Olympic cycling champion Elinor Barker 'at peace' with Tokyo postponement
Olympic team pursuit champion Elinor Barker has admitted the postponement of the Tokyo Games until 2021 was 'tough to take', but insists she is now feeling 'positive' about the delay.
The 25 year-old, who was a part of the British quartet that won gold in Rio four years ago, had the perfect form coming into 2020 to make a real impact on the Olympics this summer.
And while Barker now feels good about the one-year pushback, she concedes it was initially a difficult thing to come to terms with.
Speaking exclusively to NewsChain, she said: “I’m feeling quite positive about it now and feeling at peace about it. I’m so settled on the idea of a 2021 Olympics now that the idea of having it this summer feels kind of rushed. I can’t even imagine having it in a few months anymore.
“But obviously it was a different story a couple of weeks ago when we first heard the announcement. I think the announcement didn’t really hit me as hard as I thought it might do because of all the whispers and rumours that were going around the week before.
“I probably had my hardest days in the week before when it looked like it was going to become a reality. That was pretty tough to take."
For many sports stars who were hoping to do big things at the Olympics this summer, the postponement has meant they have had to taper down their training in order to ensure they do not burn out.
NewsChain spoke to former world road race champion and Olympic hopeful Lizzie Deignan earlier this month and she is of the belief that 'there's no point being 100 per cent focused on being as lean or as focused as possible at the moment'.
Contrastingly though, Barker feels if anything she has upped her training intensity since the Tokyo delay was announced.
“I have wondered about that (burnout), but I can imagine, in my case anyway, more of a mental burnout from having nothing to do during this time and having nothing to focus on," she added.
“It’s given me some energy, even if that’s short term energy. If that means that I need to have a week off in six months time when I can actually book a holiday and enjoy that time off then that’s the way I’m going to try and run things.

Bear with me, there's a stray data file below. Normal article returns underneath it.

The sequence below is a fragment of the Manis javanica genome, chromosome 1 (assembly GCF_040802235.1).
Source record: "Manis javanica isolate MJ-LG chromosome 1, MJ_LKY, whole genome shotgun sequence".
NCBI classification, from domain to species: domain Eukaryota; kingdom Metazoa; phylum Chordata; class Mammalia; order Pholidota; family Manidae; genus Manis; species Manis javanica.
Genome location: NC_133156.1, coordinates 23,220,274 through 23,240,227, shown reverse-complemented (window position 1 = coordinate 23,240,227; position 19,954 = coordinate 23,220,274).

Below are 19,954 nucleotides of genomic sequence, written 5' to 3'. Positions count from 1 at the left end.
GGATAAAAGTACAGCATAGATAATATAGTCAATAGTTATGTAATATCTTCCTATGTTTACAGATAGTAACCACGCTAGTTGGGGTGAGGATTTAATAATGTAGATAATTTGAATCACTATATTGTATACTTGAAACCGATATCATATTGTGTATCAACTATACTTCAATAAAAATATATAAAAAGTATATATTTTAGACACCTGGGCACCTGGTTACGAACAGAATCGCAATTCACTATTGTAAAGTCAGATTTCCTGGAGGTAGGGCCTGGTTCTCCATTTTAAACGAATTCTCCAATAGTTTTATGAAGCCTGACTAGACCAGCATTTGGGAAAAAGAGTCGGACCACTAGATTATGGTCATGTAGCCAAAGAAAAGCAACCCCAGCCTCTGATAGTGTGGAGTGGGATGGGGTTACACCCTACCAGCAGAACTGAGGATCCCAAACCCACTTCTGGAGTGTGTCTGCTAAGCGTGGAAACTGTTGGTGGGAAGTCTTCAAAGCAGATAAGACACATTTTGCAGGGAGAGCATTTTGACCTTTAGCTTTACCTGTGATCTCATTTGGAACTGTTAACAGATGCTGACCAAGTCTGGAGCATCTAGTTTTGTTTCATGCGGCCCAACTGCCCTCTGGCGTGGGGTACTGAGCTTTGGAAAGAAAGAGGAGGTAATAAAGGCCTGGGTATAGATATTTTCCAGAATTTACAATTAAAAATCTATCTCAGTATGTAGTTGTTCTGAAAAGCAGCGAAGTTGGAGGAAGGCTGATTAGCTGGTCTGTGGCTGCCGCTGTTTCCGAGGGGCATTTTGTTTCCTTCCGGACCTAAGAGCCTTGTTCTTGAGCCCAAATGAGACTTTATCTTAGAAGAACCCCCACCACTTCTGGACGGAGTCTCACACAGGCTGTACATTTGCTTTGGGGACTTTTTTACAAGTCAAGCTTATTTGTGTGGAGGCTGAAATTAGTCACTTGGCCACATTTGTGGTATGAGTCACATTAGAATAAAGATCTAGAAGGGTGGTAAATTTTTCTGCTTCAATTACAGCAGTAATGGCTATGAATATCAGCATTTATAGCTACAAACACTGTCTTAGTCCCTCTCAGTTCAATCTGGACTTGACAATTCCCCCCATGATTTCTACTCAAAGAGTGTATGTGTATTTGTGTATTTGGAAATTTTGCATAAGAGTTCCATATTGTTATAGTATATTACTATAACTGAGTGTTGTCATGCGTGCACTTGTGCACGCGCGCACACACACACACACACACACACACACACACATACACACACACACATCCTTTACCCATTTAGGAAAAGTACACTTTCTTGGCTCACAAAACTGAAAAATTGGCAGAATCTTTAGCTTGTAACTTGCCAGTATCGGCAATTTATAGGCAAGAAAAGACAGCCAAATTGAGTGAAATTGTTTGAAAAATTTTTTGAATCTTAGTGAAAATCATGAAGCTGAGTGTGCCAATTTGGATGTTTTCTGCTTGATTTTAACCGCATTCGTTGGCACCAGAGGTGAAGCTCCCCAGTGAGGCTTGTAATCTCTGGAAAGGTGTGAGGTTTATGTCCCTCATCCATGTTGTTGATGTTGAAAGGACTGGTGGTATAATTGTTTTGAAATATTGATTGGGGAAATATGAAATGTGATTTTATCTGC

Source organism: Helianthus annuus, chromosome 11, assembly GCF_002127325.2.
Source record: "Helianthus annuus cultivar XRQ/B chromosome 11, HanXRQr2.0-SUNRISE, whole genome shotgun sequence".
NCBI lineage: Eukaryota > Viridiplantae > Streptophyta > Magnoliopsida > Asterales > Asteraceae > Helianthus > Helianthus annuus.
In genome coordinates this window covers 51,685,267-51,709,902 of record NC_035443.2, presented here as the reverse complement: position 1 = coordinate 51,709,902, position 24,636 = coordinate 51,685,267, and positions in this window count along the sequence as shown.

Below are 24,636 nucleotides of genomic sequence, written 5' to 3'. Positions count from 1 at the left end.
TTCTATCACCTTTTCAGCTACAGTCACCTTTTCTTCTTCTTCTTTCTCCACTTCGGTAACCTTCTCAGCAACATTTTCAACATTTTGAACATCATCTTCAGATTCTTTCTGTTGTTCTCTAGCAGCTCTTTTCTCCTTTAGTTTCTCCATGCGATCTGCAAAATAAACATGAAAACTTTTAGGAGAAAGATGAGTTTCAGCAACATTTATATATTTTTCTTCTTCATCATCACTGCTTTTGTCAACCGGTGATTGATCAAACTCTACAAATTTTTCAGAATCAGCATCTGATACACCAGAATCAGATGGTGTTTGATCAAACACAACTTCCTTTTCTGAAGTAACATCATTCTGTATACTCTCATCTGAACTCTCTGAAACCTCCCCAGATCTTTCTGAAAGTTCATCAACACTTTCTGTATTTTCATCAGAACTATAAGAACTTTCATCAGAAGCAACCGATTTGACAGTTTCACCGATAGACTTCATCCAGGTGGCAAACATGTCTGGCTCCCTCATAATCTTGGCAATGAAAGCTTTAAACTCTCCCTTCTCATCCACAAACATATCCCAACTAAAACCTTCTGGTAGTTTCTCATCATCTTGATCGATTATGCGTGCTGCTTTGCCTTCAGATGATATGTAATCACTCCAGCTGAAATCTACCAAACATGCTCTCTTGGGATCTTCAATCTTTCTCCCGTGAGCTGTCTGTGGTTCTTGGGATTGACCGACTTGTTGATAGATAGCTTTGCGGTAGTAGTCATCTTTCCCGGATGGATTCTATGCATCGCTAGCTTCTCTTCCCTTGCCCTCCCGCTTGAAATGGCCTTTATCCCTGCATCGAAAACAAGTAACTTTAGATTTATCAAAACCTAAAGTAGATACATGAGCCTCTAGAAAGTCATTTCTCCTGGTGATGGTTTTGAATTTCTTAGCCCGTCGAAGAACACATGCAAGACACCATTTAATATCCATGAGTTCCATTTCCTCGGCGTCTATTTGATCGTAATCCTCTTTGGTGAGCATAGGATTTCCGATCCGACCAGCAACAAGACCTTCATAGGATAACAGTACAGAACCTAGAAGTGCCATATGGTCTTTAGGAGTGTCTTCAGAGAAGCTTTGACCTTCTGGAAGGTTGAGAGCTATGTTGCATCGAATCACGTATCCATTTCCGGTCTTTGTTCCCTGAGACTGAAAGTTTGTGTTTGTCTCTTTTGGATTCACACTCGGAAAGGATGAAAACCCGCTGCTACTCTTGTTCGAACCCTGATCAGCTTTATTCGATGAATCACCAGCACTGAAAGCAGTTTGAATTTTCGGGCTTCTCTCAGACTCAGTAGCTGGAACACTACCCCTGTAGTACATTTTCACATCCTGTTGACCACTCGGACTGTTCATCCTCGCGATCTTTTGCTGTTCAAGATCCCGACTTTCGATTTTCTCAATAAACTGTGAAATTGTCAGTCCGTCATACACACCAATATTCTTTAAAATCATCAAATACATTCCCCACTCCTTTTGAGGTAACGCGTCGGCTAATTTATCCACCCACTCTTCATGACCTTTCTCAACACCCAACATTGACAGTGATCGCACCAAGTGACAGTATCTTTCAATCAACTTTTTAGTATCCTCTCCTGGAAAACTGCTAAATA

“I definitely think it’s changed the focus of it. But in some ways I think I’m training harder than I would be if the Olympics was going ahead because there’s no worries about selection or anything. So there’s no key sessions in the week that I know that I really need to hit.
“When you’re in a team event you’re trying to train but you’re also trying to get selected, you’re always thinking about the next few days. Whereas at the moment it’s kind of an opportunity to hit every session as hard as I can. It’s been a nice period to mentally relax and physically go a bit harder."
The Welsh cyclist's current regime while in lockdown involves a ride of between two to four hours, sometimes followed by either a turbo or gym session in the afternoon.
Barker was the only British rider to win a gold medal at the World Track Championships in Berlin two months ago, taking victory in the points race.
And so while the National Cycling Centre in Manchester remains effectively shut due to the Government's strict measures, Barker is doing her utmost to maintain the form she had at the worlds, but in a way that best suits how she feels.
She said: “One person is allowed in (to the velodrome) every couple of weeks to get nutritional supplies and stuff like that. But other than that it’s a complete lockdown.
“I’m not really a morning person so I do train better in the afternoon. So now I’ve got the freedom to actually do that I’m actually getting quite a good training block in because I can actually train at the point of the day where my body feels the best."
Now, as the only reigning world champion in the GB cycling squad, Barker will be looked at as one of the hopes for success in Tokyo in 2021.
However, despite being seen to the wider public as someone who could bring a medal home from Japan, she insists she does not feel like one of the big names in the team.
“I don’t think I really see myself as that (one of the big stars)," she said.
"When I came into the sport I was 18 and suddenly fresh onto a team with a load of celebrities so you kind of get used to the idea that the pressure is spread around a lot of high profile people.
“I don’t think I’ve ever really got out of the mindset of being the young underdog that’s still somehow sneaking some wins. I’ve never really felt like the pressure has landed on me."
For the GB endurance squad the team pursuit is always a major goal for all the individuals involved in the Olympic preparation.
But this time around there is also another huge race which riders will be competing for places in - the madison.
It is the first time the event, which is ridden in pairs, has ever been included in the women's list of races for an Olympic Games, meaning all the riders from the GB set-up want to be selected.
"I’d really like to be selected for the madison," said Barker.
“It’s huge, it feels historical. It’s come back into the Olympics for the men, but it’s the first time in the Olympics for the women, so everybody wants to do it."